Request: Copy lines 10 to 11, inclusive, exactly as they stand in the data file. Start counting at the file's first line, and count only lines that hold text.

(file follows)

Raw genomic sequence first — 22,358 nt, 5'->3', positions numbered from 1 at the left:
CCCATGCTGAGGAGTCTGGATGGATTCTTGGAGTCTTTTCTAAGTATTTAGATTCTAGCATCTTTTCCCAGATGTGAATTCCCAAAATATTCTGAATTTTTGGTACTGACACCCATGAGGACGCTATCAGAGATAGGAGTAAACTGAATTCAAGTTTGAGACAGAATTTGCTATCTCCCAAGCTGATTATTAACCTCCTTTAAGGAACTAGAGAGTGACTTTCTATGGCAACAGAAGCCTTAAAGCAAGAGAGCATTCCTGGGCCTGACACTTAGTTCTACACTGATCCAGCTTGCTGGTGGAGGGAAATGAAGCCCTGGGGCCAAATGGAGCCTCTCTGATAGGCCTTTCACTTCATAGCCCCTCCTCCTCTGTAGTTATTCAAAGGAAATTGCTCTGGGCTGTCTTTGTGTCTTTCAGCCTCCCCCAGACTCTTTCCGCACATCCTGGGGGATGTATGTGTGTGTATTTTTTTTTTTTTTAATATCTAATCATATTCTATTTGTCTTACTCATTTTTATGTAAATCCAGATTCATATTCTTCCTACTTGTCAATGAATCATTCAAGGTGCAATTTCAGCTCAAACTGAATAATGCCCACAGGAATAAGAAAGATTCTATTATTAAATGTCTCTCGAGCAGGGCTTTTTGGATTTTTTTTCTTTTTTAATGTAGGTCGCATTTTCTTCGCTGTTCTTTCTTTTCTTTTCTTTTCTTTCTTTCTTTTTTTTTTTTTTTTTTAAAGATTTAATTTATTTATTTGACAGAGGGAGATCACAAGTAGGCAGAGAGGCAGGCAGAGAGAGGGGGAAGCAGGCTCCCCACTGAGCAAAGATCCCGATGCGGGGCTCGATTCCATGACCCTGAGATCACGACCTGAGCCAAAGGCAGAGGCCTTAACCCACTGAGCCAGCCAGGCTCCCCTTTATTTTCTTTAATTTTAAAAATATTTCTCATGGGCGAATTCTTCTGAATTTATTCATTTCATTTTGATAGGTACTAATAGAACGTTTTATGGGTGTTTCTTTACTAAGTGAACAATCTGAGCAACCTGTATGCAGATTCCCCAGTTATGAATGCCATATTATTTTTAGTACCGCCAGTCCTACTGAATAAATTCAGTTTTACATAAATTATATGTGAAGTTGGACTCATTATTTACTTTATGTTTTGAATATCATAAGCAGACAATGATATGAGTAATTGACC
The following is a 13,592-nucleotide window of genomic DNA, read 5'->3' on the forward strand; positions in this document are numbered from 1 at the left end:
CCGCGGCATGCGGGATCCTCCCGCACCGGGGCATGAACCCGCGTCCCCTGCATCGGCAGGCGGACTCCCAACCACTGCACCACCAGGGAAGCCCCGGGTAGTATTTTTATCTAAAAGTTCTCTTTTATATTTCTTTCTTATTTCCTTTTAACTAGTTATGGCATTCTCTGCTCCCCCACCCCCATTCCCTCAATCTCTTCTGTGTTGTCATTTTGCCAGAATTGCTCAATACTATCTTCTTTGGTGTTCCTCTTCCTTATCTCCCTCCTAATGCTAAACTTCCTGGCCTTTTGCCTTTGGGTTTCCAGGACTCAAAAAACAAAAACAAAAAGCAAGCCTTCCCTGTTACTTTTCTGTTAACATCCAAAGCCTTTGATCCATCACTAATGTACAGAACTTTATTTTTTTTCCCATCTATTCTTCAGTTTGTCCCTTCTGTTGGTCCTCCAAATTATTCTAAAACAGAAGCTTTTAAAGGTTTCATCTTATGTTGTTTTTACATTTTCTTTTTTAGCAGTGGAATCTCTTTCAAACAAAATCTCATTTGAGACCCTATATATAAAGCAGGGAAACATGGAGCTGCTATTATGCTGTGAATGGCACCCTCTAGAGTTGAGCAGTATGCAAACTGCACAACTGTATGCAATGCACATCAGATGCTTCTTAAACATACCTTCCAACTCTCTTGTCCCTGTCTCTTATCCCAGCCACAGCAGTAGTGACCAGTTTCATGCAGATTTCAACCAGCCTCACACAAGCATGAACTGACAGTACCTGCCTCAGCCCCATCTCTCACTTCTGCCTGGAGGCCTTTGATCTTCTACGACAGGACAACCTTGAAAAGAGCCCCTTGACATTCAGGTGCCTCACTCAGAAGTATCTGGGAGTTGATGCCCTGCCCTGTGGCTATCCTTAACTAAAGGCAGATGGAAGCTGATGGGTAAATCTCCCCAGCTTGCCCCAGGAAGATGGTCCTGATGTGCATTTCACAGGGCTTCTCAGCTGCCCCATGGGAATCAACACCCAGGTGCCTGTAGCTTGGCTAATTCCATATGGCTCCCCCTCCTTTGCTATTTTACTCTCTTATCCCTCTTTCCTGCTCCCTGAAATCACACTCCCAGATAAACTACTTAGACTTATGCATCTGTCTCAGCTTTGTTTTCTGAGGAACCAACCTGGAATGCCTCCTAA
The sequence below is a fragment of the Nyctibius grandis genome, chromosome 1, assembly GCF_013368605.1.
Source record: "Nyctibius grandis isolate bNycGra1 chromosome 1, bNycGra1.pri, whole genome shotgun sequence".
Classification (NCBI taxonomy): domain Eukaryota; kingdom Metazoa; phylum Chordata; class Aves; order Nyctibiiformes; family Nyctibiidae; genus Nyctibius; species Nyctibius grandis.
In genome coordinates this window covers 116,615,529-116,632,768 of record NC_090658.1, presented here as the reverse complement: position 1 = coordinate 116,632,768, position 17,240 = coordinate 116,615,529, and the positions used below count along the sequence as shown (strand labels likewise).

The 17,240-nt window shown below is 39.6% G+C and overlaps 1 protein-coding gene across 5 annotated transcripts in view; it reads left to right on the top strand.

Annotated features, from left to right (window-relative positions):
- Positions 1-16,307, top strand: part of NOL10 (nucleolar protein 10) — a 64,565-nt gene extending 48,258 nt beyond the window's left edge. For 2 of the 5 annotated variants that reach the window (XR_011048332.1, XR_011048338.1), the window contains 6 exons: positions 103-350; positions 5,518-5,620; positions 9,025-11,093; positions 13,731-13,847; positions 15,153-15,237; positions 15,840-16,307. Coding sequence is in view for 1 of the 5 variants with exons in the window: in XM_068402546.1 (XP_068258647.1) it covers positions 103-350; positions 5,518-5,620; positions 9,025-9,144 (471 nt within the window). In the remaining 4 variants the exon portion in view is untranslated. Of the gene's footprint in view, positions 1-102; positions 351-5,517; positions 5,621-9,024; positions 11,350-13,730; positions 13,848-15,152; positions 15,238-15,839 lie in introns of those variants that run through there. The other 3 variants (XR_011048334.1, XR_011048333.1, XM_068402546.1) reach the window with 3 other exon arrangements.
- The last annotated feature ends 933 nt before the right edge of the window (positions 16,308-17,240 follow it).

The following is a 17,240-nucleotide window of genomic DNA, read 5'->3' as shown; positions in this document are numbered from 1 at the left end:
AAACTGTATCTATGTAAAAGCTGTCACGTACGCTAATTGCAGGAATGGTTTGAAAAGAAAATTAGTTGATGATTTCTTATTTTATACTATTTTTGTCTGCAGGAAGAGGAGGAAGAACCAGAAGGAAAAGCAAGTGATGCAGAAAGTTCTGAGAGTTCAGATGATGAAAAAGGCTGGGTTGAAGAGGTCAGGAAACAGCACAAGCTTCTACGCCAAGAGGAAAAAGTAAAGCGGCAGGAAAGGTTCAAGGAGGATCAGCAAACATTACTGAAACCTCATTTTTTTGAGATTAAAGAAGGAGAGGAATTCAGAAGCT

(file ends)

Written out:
Annotated features, from left to right (window-relative positions):
- Positions 1-16,307, top strand: part of NOL10 (nucleolar protein 10) — a 64,565-nt gene extending 48,258 nt beyond the window's left edge. For 2 of the 5 annotated variants that reach the window (XR_011048332.1, XR_011048338.1), the window contains 6 exons: positions 103-350; positions 5,518-5,620; positions 9,025-11,093; positions 13,731-13,847; positions 15,153-15,237; positions 15,840-16,307. Coding sequence is in view for 1 of the 5 variants with exons in the window: in XM_068402546.1 (XP_068258647.1) it covers positions 103-350; positions 5,518-5,620; positions 9,025-9,144 (471 nt within the window). In the remaining 4 variants the exon portion in view is untranslated. Of the gene's footprint in view, positions 1-102; positions 351-5,517; positions 5,621-9,024; positions 11,350-13,730; positions 13,848-15,152; positions 15,238-15,839 lie in introns of those variants that run through there. The other 3 variants (XR_011048334.1, XR_011048333.1, XM_068402546.1) reach the window with 3 other exon arrangements.